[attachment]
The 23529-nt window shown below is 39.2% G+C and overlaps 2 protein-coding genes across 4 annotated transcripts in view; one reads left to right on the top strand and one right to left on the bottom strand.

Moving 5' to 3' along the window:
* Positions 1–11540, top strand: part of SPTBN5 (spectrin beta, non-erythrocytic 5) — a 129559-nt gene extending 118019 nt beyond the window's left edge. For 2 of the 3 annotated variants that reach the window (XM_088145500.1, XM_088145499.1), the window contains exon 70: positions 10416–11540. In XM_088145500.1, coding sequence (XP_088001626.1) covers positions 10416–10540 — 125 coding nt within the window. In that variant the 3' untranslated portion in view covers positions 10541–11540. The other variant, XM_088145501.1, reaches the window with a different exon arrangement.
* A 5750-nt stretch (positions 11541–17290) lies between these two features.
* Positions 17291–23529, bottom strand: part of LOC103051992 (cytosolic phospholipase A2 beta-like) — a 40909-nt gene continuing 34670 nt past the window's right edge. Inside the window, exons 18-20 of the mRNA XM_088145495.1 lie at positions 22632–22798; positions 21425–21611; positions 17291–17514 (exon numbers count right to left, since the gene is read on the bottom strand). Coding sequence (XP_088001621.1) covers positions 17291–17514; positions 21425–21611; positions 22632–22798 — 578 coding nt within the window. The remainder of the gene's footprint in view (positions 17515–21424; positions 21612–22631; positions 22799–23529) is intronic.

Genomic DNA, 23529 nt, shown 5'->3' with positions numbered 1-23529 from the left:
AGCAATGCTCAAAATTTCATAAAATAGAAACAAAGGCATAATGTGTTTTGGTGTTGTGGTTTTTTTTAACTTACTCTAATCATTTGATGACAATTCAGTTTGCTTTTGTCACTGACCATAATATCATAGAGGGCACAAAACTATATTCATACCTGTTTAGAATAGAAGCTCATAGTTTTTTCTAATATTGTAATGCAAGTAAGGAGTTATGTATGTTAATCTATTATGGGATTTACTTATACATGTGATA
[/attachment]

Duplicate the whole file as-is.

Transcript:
The 23529-nt window shown below is 39.2% G+C and overlaps 2 protein-coding genes across 4 annotated transcripts in view; one reads left to right on the top strand and one right to left on the bottom strand.

Moving 5' to 3' along the window:
* Positions 1–11540, top strand: part of SPTBN5 (spectrin beta, non-erythrocytic 5) — a 129559-nt gene extending 118019 nt beyond the window's left edge. For 2 of the 3 annotated variants that reach the window (XM_088145500.1, XM_088145499.1), the window contains exon 70: positions 10416–11540. In XM_088145500.1, coding sequence (XP_088001626.1) covers positions 10416–10540 — 125 coding nt within the window. In that variant the 3' untranslated portion in view covers positions 10541–11540. The other variant, XM_088145501.1, reaches the window with a different exon arrangement.
* A 5750-nt stretch (positions 11541–17290) lies between these two features.
* Positions 17291–23529, bottom strand: part of LOC103051992 (cytosolic phospholipase A2 beta-like) — a 40909-nt gene continuing 34670 nt past the window's right edge. Inside the window, exons 18-20 of the mRNA XM_088145495.1 lie at positions 22632–22798; positions 21425–21611; positions 17291–17514 (exon numbers count right to left, since the gene is read on the bottom strand). Coding sequence (XP_088001621.1) covers positions 17291–17514; positions 21425–21611; positions 22632–22798 — 578 coding nt within the window. The remainder of the gene's footprint in view (positions 17515–21424; positions 21612–22631; positions 22799–23529) is intronic.

Genomic DNA, 23529 nt, shown 5'->3' with positions numbered 1-23529 from the left:
AGCAATGCTCAAAATTTCATAAAATAGAAACAAAGGCATAATGTGTTTTGGTGTTGTGGTTTTTTTTAACTTACTCTAATCATTTGATGACAATTCAGTTTGCTTTTGTCACTGACCATAATATCATAGAGGGCACAAAACTATATTCATACCTGTTTAGAATAGAAGCTCATAGTTTTTTCTAATATTGTAATGCAAGTAAGGAGTTATGTATGTTAATCTATTATGGGATTTACTTATACATGTGATA